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Dynamic/Infinite Input Fields in an Ionic Application

Originally published September 19, 2018 Time 8 mins

Angular has fantastic support for forms, from the simple ngModel to the more robust reactive forms that make use of FormControl and FormGroup. Using ngModel allows us to bind input fields in the template to class members in our TypeScript files. Reactive forms take a similar approach except that we bind our form in the template to a form group defined in the TypeScript file, and our input fields inside of that form to form controls defined in the TypeScript file.

Generally, with both of these approaches, everything is defined upfront. You would hard code all of the fields that your form requires. This is fine in most circumstances, but what about a scenario where you want a dynamic number of fields? Sometimes, we will want the user to be able to add additional fields if required.

In this tutorial, we will be walking through coding a form that will allow the user to add as many fields as they like. As an example, we will be building an “Add players” screen, where the user can add as many players as they like. To add additional players, the user will be able to click an “Add Player” button that will add an additional text field to the form.

The end result will look like this:

Infinite form input example in Ionic and Angular

It is worth noting that this is not based on any particular best practice, and I’m not sure if there is a “best practice” for this or not. This is just a simple solution that I came up with that made sense to me, but please do feel free to leave a comment if you feel there is a better way to do this.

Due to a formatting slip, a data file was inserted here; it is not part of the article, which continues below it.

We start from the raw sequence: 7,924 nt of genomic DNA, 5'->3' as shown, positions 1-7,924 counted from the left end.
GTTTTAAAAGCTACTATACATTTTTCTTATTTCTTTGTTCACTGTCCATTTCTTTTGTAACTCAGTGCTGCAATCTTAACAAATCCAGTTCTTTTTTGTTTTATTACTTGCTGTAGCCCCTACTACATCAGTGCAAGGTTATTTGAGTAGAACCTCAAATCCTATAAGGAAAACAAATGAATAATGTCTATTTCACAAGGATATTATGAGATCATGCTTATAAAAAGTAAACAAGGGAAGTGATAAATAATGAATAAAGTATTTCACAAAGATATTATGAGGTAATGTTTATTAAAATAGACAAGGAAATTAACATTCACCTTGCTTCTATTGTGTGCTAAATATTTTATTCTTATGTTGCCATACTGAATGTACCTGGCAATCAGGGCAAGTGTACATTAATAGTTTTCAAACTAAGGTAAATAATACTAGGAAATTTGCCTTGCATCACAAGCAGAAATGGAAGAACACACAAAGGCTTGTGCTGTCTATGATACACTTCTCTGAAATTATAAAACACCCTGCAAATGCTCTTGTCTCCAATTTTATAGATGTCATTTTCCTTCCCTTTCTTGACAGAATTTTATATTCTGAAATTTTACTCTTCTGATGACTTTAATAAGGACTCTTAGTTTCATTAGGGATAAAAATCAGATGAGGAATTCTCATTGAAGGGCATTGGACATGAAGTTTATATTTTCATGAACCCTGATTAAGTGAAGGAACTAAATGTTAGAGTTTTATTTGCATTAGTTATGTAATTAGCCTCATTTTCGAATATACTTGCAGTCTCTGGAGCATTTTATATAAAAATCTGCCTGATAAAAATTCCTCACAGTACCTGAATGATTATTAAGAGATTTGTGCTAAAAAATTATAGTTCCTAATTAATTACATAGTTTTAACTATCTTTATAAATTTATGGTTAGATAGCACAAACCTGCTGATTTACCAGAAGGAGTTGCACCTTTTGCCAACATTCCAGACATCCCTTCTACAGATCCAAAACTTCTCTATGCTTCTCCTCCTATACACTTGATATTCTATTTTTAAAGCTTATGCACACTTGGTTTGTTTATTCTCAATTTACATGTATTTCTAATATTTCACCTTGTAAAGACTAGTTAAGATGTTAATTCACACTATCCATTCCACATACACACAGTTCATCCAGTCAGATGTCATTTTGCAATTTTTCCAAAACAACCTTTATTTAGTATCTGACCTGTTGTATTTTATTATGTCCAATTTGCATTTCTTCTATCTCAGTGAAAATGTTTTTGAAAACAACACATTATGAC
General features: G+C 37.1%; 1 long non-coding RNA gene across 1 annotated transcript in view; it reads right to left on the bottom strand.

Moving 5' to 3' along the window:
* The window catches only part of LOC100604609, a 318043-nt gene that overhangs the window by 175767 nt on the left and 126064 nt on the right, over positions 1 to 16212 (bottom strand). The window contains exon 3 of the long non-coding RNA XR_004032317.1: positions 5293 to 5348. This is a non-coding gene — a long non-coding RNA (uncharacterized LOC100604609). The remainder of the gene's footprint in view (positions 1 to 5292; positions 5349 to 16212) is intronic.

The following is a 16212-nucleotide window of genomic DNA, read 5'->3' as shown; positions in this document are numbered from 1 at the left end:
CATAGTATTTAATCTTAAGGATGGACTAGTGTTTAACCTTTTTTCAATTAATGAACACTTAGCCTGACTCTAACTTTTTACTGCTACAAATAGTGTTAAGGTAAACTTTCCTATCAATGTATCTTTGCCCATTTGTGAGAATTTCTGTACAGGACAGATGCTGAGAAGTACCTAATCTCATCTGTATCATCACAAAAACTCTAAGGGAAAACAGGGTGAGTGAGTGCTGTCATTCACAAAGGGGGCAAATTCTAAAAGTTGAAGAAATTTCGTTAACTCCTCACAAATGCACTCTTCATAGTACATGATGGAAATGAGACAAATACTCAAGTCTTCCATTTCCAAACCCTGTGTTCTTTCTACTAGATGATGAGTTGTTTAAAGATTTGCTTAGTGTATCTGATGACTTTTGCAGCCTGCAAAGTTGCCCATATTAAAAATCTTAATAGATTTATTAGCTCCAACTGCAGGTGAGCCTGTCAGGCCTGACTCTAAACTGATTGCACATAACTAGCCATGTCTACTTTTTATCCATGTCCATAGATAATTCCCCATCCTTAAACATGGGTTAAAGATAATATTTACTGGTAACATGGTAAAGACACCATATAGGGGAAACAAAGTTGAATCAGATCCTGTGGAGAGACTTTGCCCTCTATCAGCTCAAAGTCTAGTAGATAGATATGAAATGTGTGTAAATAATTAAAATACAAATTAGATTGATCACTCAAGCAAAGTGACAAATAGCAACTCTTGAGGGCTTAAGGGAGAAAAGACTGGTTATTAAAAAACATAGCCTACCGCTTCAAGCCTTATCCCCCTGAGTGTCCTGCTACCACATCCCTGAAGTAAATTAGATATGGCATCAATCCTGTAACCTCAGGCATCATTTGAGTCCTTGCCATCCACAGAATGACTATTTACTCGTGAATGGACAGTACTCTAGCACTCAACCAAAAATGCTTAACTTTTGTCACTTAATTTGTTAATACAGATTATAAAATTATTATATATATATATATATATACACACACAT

Before We Get Started

Last updated for Ionic 4.0.0-beta.7

Before you go through this tutorial, you should have at least a basic understanding of Ionic concepts. You must also already have Ionic set up on your machine, and an Ionic project created.

If you’re not familiar with Ionic already, I’d recommend reading my Ionic Beginners Guide first to get up and running and understand the basic concepts. If you want a much more detailed guide for learning Ionic, then take a look at Building Mobile Apps with Ionic.

The Basic Concept

As I mentioned in the introduction, both methods for creating a form involve binding inputs in our template to values in our TypeScript files. If we want to create a dynamic number of inputs, then we can’t have hard-coded values set up beforehand. However, if we are using Angular’s FormGroup, it is possible to dynamically add new form controls to the group after the fact.

To achieve what we want, we are going to just create a standard FormGroup with a single FormControl – this will be our initial single input. Rather than adding inputs to the template for each input field that we want and assigning a formControlName to each, we will use an *ngFor to loop over all of the controls in the form group to render the inputs dynamically.

The good news is that once we are done, we will just have a standard reactive form with all of the standard features still available to use on each of our inputs – except the user can dynamically add as many fields as they want.

Let’s get the basic concept set up now, and then we will add the ability to add and remove fields to the form.

Modify src/app/home/home.module.ts to reflect the following:

import { NgModule } from '@angular/core';
import { CommonModule } from '@angular/common';
import { IonicModule } from '@ionic/angular';
import { ReactiveFormsModule } from '@angular/forms';
import { RouterModule } from '@angular/router';

import { HomePage } from './home.page';

  imports: [
        path: '',
        component: HomePage,
  declarations: [HomePage],
export class HomePageModule {}

We need to make sure that we have the ReactiveFormsModule included in the page we are adding this form to.

Modify src/app/home/home.page.html to reflect the following:

  <ion-toolbar color="danger">
    <ion-title> Add Players </ion-title>

<ion-content padding>
  <ion-list lines="none">
    <form [formGroup]="myForm">
      <ion-item *ngFor="let control of myForm.controls | keyvalue">
          placeHolder="player name..."